Reason #5: Today’s Prophet, Seer, Revelator?

One of the great joys I felt when I became a Mormon was with the prospect of living my life under the guidance of a prophet who could settle doctrinal issues and even set standards as specific as how long my skirts should be. (Okay, so I was weird, but I welcomed that kind of guidance, and I know many parents did — and do– welcome it as well.)

But that wasn’t the only function of a prophet, the head of the LDS Church. In Doctrine and Covenants 107:91-92, the man who heads that church must be not only a “seer, revelator, and a prophet,” but also a “translator.”

When is the last time anyone verified that any prophet of the LDS Church could translate documents? The Book of Mormon? — no, nobody has the gold plates for verification. The Book of Abraham? No, the papyri and illustrations do not say what Joseph Smith said they did. The Kinderhook Plates?

Here’s an excerpt from the revised version of my book, The Mormon Mirage, regarding those plates:

In the spring of 1843 Smith was so confident of himself and his powers that when six inscribed metal plates were brought to him by men who had dug them out of the ground, he was reported to have said””

“Monday, May 1 insert facsimiles of the six brass plates found near Kinderhook . . . I have translated a portion of them, and find they contain the history of the person with which they were found. He was a descendant of Ham, through the loins of Pharaoh, king of Egypt, and that he received his kingdom from the Ruler of heaven and earth.”

Unfortunately for Joseph”‘s future reputation as a translator, one of the men who claimed to have “found” the plates also confessed to having helped “engrave” them with acid, using as a model for the hieroglyphics the characters on the lid of a Chinese tea box. He and some friends then “aged” the plates with rust, concocted the story of a dream revealing their whereabouts, and pretended to discover them in the presence of a Mormon elder.

The Mormon community was overjoyed in the prospects of a sequel to the Book of Mormon that would verify Apostle Pratt”‘s prophecy that more revelation would come from the ground as did the golden plates. When Joseph let it be published that he was working on a translation, the conspirators, too, were overjoyed at the prospects of a new “scripture” from their forged plates. But Joseph died before the translation apparently was finished, and the forgers spent a long 40 years waiting for the Mormon Church to publish the part that Joseph translated. Some Mormons have interpreted this waiting as a sign that the plates were genuine; the only hoax being the story that they claim the forgers made up.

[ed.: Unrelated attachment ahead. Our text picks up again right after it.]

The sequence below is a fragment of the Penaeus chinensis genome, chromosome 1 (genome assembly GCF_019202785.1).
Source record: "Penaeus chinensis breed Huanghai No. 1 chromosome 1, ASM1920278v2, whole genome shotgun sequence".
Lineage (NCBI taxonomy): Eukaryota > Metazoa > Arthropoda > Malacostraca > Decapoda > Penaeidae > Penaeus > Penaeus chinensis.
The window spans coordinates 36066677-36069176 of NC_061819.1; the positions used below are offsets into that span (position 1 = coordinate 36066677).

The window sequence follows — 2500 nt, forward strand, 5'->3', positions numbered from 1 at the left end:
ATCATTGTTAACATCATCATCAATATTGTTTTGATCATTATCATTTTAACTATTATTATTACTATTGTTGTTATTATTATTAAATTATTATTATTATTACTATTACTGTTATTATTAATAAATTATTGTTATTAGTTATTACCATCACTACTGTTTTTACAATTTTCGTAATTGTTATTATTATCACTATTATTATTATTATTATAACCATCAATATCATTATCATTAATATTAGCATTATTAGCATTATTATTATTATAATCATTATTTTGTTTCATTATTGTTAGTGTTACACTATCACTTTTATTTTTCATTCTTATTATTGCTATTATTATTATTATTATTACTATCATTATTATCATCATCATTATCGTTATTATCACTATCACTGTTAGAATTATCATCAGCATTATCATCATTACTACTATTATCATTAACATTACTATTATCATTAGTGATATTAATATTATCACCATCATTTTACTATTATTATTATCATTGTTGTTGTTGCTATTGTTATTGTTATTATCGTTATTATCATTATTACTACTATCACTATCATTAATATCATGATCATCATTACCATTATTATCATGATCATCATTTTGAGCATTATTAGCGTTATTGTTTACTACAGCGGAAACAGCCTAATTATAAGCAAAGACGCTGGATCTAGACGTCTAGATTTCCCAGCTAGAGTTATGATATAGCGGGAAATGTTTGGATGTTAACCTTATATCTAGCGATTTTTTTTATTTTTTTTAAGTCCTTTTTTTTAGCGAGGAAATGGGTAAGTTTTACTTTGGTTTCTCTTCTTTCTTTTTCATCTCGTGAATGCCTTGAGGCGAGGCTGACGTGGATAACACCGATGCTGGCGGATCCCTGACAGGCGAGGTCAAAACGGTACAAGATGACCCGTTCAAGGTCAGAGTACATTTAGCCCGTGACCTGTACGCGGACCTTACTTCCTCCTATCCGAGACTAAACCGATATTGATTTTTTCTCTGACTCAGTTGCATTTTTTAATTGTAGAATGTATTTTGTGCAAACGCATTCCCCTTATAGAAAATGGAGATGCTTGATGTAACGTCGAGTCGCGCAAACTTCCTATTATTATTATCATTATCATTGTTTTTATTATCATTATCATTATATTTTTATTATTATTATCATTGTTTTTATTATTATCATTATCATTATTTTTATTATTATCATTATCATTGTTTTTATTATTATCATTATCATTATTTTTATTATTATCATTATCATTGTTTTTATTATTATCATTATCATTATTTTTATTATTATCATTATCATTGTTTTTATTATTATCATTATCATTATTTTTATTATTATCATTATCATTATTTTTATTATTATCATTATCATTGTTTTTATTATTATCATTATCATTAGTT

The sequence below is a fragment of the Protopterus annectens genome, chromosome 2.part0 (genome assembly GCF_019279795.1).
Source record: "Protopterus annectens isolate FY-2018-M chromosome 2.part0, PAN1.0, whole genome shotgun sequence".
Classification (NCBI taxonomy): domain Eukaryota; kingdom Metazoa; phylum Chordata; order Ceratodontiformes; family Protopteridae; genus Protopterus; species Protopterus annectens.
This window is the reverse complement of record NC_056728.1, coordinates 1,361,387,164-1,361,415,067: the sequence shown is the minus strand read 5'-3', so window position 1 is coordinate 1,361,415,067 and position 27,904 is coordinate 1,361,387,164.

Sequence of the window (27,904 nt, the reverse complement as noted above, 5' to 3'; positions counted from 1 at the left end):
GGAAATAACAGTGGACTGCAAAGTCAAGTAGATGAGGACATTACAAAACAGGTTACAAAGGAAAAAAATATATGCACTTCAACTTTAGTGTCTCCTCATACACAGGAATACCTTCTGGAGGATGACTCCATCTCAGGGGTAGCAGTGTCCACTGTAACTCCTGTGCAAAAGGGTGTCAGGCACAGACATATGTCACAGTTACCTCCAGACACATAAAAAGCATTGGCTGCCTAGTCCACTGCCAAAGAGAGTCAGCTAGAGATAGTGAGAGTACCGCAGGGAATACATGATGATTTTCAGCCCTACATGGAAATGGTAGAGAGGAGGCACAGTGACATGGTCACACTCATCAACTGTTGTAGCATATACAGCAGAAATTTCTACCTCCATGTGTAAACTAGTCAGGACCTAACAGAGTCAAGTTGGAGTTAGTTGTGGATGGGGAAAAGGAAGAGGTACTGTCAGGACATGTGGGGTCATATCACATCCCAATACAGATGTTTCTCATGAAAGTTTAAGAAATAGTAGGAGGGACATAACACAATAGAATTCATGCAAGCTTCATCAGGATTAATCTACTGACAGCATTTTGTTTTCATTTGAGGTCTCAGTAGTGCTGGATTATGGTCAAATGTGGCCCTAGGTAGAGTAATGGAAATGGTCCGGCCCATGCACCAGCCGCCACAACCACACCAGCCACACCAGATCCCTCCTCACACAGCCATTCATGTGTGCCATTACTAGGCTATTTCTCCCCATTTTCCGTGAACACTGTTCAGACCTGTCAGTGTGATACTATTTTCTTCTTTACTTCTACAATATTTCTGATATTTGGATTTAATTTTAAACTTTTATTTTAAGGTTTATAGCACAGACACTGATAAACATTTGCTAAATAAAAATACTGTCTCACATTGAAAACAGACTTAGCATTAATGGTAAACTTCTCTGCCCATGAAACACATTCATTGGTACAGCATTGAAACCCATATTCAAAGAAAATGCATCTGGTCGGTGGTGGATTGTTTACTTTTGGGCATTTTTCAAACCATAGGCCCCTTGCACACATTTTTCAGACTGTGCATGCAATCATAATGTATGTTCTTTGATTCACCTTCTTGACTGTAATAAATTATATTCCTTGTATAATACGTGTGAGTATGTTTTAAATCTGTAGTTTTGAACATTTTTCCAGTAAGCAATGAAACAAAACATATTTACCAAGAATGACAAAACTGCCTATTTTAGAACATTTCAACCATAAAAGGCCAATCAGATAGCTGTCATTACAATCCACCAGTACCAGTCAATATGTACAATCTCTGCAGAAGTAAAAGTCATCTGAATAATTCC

Since one of the plates is still in existence, though, modern scientists have inspected it and agreed that its composition and construction are compatible with the theory that they were forged in a blacksmith”‘s shop of the Midwest in the 1840s, and that the inscriptions could indeed have been made with acid, and finally that the inscription is in the Lo language of China””all of which fits the men”‘s story of forging, aging, and inscribing the plates with symbols copied from a Chinese box.
So what do the “Kinderhook Plates” (which I never heard of while a Mormon) prove about Joseph Smith? No one said it better than Charles Shook, who put it succinctly: “Only a bogus prophet translates bogus plates.”

And, according to the Doctrine and Covenants, a prophet who doesn’t translate would be disqualified as leader of that church. No LDS prophet has translated anything, ever.

For more information, see The Mormon Mirage 3rd Edition:  A Former Member Looks at the Mormon Church Today (Zondervan, 2009). Also available as an audiobook and as an expanded-text E-book for Nook, Kindle and other reading devices.

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